City Of Madison Faces Hard Choices In Future

By Lynette Norris
Greene  Publishing, Inc.
“We have to have priorities established and expectations lowered,” City Manager Tim Bennett told the City Council members after their May meeting.   “We have some high expectations of how the city should look, but we’ll have to make some heavy decisions.”
His remarks were in reference to the city’s extremely tight budget and meagre revenue sources that would mean heaving to choose between having the city look “nice,” as in clean, attractive and well-kept-up, versus letting some of those appearance/cosmetic issues go and focusing on what is strictly necessary to keep the city running while still safeguarding the health and well-being of its citizens.
The city has had to back away from demolition of dilapidated structures and go with just putting liens on them.  With the issues of much needed sidewalks in some neighborhoods, using MCI labor would save money, but it would take a lot longer to complete the projects than with using city crews, since MCI workers had scheduling constraints.  Bennett predicted that council members would soon start getting calls from constituents about the conditions of sidewalks, roads and so forth.
Councilman Jim Catron stated that part of what the council was looking at were necessities and immediate needs like wastewater and flooding services, things that had already gotten the city in trouble with some penalties from the Department of Environmental Protection.  Bennett confirmed that the city had two fines from DEP coming its way in the near future, fines that were the direct result of failing infrastructure several months ago.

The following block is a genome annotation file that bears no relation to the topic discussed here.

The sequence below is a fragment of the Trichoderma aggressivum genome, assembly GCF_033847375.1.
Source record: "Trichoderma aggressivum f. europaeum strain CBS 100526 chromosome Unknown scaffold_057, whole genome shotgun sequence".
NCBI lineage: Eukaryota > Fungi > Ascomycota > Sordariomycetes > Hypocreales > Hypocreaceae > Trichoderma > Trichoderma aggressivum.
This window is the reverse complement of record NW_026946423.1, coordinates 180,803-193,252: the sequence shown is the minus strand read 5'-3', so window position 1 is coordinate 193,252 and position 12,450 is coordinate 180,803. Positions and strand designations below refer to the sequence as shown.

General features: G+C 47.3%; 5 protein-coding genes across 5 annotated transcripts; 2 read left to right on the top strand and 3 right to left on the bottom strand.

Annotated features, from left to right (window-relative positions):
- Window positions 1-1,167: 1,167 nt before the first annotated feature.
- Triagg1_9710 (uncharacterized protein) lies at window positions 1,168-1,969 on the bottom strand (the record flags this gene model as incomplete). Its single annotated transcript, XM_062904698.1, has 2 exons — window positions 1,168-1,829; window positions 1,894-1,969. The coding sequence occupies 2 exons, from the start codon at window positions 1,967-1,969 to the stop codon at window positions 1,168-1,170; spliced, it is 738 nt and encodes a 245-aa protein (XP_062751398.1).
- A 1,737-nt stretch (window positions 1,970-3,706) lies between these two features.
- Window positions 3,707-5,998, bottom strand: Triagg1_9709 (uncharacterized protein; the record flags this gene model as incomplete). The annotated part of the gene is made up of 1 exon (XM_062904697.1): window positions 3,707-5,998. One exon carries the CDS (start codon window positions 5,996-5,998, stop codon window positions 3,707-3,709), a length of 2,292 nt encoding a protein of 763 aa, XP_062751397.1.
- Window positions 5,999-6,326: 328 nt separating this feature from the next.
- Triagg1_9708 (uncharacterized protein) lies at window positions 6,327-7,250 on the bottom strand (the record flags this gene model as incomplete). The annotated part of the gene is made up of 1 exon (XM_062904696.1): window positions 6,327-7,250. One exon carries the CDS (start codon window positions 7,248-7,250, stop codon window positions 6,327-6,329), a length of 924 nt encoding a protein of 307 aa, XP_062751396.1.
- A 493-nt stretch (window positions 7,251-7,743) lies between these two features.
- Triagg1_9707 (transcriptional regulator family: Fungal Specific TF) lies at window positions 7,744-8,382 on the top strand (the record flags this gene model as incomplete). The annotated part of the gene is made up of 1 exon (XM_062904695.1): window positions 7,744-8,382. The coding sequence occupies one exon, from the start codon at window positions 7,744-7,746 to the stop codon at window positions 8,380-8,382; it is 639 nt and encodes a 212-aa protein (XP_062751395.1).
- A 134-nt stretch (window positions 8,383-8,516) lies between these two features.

“The core of the city, its infrastructure, is 100 years old,” he reminded the council.  “It is brick and clay.”
And it is deteriorating.
“Every week, there seems to be a wastewater problem due to infrastructure,” he added.  “We’re drawing down our Enterprise funds to pay for general operations of the city.”
It was, he told them, a “perfect storm” of public safety, pensions and infrastructure problems that was causing the city to “cannibalize” itself, eating away at the Enterprise funds instead of re-investing in them.
“We’ll quit spending money wherever we can quit spending money,” he said.  “Be prepared for the phone calls.”
There were questions about whether problems such as, for example, a vacant house with an overgrown yard would be considered a “cosmetic” issue or a “public safety” issue.  What if it began harboring snakes and rats?
Such issues would have to be considered on a case-by-case basis, with the crucial test being: was it indeed a true threat to public health and safety.
On top of that, hurricane season was fast approaching, with all of its public safety issues.
Councilwoman Rayne Cooks said that they were working with agencies to to try to get the TIF (Tax Increment Financing) district extended all the way to the city limits to help with the infrastructure problem, “but it can’t be done right away,” she said.  “It’ll take time.”
In the mean time, it was going to be hard choices and careful planning, and as Councilman Jim Catron noted, “A need for us to look at planning for multiple years (in the future).”
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Lynette Norris

Written by Lynette Norris